Christopher Columbus ― Bad Actor or Brave Explorer?by Kelly R. Smith
This article was updated on 09/16/2021.
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Columbus Day falls on October 12. It is a U.S. holiday that commemorates the landing of Christopher Columbus in the Americas in 1492. As early as the 18th century it was celebrated in many cities and states and it was designated a federal holiday in 1937. The day honors Columbus’ achievements and celebrates Italian-American heritage. But throughout its history, Columbus Day and the man who inspired it have generated controversy, and many alternatives to the holiday have been proposed since the 1970s including Indigenous Peoples’ Day.
That suggestion is simply feel good absurdity. People that advocate it often cite alleged abuses committed by Columbus. But consider if you will ― Native Americans began selling war captives to Europeans rather than integrating them into their own societies as some had done before.
According to Intillectualtakeout.com. “Five Civilized Tribes of the southeast — Cherokee, Chickasaw, Choctaw, Creek, and Seminole — also participated in the institution of slavery. In 1860…Cherokee Nation citizens owned 2,511 slaves (15 percent of their total population), Choctaw citizens owned 2,349 slaves (14 percent of their total population), and Creek citizens owned 1,532 slaves (10 percent of their total population). Chickasaw citizens owned 975 slaves, which amounted to 18 percent of their total population, a proportion equivalent to that of white slave owners in Tennessee, a former neighbour of the Chickasaw Nation and a large slaveholding state.1”
Take the Mayans as another example. Laatimes.com says, “Victims had their hearts cut out or were decapitated, shot full of arrows, clawed, sliced, stoned, crushed, skinned, buried alive or tossed from the tops of temples. Children were said to be frequent victims, in part because they were considered pure and unspoiled.2″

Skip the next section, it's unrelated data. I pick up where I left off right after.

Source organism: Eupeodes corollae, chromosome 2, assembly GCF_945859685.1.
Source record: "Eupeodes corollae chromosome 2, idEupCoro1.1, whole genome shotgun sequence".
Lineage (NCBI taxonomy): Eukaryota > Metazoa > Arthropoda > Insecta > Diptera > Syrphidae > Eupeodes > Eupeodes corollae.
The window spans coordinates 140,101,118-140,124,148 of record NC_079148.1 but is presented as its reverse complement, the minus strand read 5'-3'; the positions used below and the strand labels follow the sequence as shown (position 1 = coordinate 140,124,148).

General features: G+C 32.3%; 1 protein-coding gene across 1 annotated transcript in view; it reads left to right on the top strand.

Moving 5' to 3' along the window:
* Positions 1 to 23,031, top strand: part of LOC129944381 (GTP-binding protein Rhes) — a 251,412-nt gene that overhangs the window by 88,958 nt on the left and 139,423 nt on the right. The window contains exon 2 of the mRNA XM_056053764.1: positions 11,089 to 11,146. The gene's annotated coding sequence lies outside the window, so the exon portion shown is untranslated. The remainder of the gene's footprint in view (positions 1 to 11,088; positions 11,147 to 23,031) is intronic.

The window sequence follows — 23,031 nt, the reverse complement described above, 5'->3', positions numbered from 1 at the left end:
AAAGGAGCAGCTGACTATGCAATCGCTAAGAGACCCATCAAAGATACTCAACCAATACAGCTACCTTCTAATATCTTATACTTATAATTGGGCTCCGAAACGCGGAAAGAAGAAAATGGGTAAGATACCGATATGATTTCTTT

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Who Was Christopher Columbus?
Columbus was an Italian-born explorer who set sail in August of 1492, bound for Asia with financial backing from the Spanish monarchs King Ferdinand and Queen Isabella, He had 3 ships — the Nina, the Pinta, and the Santa Maria. The plan was to chart a western sea route to China, India, and the fabled gold and spice islands of Asia. But alas, things went sideways. On October 12, 1492, he arrived at the Bahamas. He was the first European adventurer to explore the Americas since the Vikings occupied colonies in both Greenland and Newfoundland back in the 10th century.
Columbus was confused quite a bit but it was understandable; Europeans didn’t know the Pacific Ocean existed. He sighted Cuba and thought it was mainland China; come December the expedition encountered Hispaniola, which he thought was Japan. It is actually the second largest island of the West Indies, lying within the Greater Antilles, in the Caribbean Sea. There, he established Spain’s first colony in the Americas with 39 of his men.
The Columbus Controversy
In 1792, New York’s Columbian Order (Tammany Hall) staged an event that commemorated the historic landing’s 300th anniversary. They took pride in Columbus’ birthplace and faith. Italian and Catholic communities in many parts of the country began organizing annual religious ceremonies and parades in his honor.
President Franklin D. Roosevelt proclaimed Columbus Day a national holiday. In 1937, in 1937, largely as a result of intense lobbying by the Knights of Columbus, an influential Catholic fraternal organization.
Things have changed. Many groups, seeing themselves as social warriors have taken to demonizing not just Civil War heroes but Columbus. BLM and Antifa come to mind. They see Columbus as a colonizer.
Anti-immigrant groups in the United States have also rejected the holiday because it is associated with Catholicism. These are the same people that took God and the Pledge of Allegiance out of school.
South Dakota, Alaska, Hawaii, and Oregon and have officially replaced Columbus Day with Indigenous Peoples Day, as have cities like Denver, Phoenix and Los Angeles. Ironically, the so-called “Five Civilized Tribes” of the southeast the Cherokee, Chickasaw, Choctaw, Creek, and Seminole also participated in the institution of slavery, as mentioned above. You don’t see Black Lives Matter having an issue with that inconvenient fact.
In many Latin American countries, the anniversary of Columbus’ landing is observed as the Dìa de la Raza (“Day of the Race”). This is to celebrate the Hispanic culture’s diverse roots. Venezuela renamed the holiday Dìa de la Resistencia Indìgena (“Day of Indigenous Resistance”) in 2002, to recognize native peoples and their experience and to promote socialism.
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- Peter Partoll, intellectualtakeout.org, The Native Americans Who Owned Slaves, https://www.intellectualtakeout.org/article/native-americans-who-owned-slaves/
- Mark Stevenson, Los Angeles Times, Brutality of Aztecs, Mayas Corroborated, https://www.latimes.com/archives/la-xpm-2005-jan-23-adfg-sacrifice23-story.html
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One Reply to “Columbus Day: History and Controversy”
I can’t stand the idea that some people hijacked this good holiday. There are no indigenous people. Everyone came from elsewhere. Get over it.